‘If Greek financial assistance is needed, we will consider that’ – Russian Deputy PM
On Friday, Russia and Greece signed a deal to create a joint company for the construction of the Turkish Stream pipeline across Greek territory, which will supply 47 billion cubic meters of gas a year. Russian President Vladimir Putin said the EU should “applaud” the deal since it will help create desperately needed new jobs in Greece.
On the sidelines of the St. Petersburg International Economic Forum on Friday, Deputy Prime Minister Arkady Dvorkovich spoke to RT about cooperation between Russia and Greece, as well as other topics.
RT:Mr. Tsipras is in Moscow in the wake of the breakdown in debt talks with his European creditors, what is he hoping to get from Moscow, if anything?
Arkady Dvorkovich: We have very strong political and economic relations with Greece and in difficult times we always support our partners…. We are supportive of any solutions that Greece and European partners and friends may propose. Certainly we have a priority to support investment projects and trade with Greece, and if financial assistance is needed we will consider that. But overall, it is our priority to have a stable Europe, a stable Greece and we’ll continue to supportive of a resolution of the Greek financial crisis.
RT:Western media are speculating that Greece is after a loan from Russia in exchange for a promise to block the extension of EU sanctions. Is there any truth to those claims?
AD: There are many countries in Europe that want sanctions to be lifted as soon as possible, and Greece is among them. I think those countries are thinking about business, about their own economies, not about politics and we believe it is a constructive approach. So we now have more intensive consultations with those countries than with European majors who don’t want to continue economic dialogue at this point.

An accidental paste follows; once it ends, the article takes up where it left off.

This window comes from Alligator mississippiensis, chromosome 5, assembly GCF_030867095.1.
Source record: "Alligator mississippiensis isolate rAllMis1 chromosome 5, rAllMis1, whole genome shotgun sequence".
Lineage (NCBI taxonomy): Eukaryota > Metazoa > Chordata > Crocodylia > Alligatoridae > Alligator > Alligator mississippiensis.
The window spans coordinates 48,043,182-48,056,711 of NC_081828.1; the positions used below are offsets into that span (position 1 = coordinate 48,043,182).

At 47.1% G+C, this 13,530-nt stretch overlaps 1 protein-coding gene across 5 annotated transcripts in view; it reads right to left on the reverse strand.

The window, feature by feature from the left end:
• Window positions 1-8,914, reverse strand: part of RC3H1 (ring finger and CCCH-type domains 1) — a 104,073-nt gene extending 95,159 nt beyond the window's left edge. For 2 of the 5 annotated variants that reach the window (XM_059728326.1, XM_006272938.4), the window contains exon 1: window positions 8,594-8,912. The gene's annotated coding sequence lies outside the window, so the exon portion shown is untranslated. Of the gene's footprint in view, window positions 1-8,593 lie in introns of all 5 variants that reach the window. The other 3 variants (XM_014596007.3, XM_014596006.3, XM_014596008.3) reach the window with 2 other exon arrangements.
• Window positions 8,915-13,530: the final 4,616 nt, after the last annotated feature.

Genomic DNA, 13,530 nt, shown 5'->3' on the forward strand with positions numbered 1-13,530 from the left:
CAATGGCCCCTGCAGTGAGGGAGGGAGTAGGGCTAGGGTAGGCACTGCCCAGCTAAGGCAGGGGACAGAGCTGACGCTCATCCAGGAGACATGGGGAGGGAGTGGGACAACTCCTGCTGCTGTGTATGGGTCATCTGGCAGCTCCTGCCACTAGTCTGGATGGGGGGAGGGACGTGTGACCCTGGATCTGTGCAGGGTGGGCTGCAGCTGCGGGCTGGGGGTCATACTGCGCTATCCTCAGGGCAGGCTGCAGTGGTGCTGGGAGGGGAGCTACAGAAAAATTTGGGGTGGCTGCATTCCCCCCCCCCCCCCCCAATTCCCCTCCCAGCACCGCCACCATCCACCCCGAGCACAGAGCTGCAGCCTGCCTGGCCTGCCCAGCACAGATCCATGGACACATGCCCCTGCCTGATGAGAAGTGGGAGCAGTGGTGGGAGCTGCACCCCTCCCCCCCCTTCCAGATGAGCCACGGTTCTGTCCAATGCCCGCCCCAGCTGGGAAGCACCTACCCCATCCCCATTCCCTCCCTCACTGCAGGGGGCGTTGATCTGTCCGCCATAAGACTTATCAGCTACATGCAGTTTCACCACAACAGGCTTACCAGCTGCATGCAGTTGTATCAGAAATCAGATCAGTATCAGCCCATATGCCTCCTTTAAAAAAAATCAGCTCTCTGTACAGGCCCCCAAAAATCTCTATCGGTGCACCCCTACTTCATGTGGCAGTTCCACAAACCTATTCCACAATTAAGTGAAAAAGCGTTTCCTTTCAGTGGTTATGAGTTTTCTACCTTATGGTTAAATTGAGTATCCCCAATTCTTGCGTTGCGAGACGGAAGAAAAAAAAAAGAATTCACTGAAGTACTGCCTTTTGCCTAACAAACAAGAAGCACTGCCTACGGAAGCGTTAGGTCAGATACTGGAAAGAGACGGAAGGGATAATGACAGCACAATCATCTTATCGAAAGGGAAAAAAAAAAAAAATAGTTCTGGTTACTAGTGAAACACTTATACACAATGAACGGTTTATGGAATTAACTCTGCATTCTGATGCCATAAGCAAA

RT:If the sanctions are extended anyways, how will the Kremlin respond?
AD: If sanctions are extended then we will continue to have our food embargo, so we will not allow food products from countries who established sanctions against Russia, and basically we’ll continue the policies that we started a few months ago without any substantial changes.
RT:Just back to business at the forum where you are now, apart from the much-discussed Turkish Stream, what other lucrative deals are on the table in St. Petersburg?
AD: Well, we have very intensive dialogue with our Asian-Pacific partners, in particular China, yesterday [Friday] at the investment commission… around 30 projects have been approved, billions of dollars will be invested into those projects. Also, memorandums have been signed with French, German companies, IBM, Intel on different investments in R&D activities in Russia. Overall, we are happy with the participation of foreign investors at the St. Petersburg Forum and the contracts and memorandums signed here.
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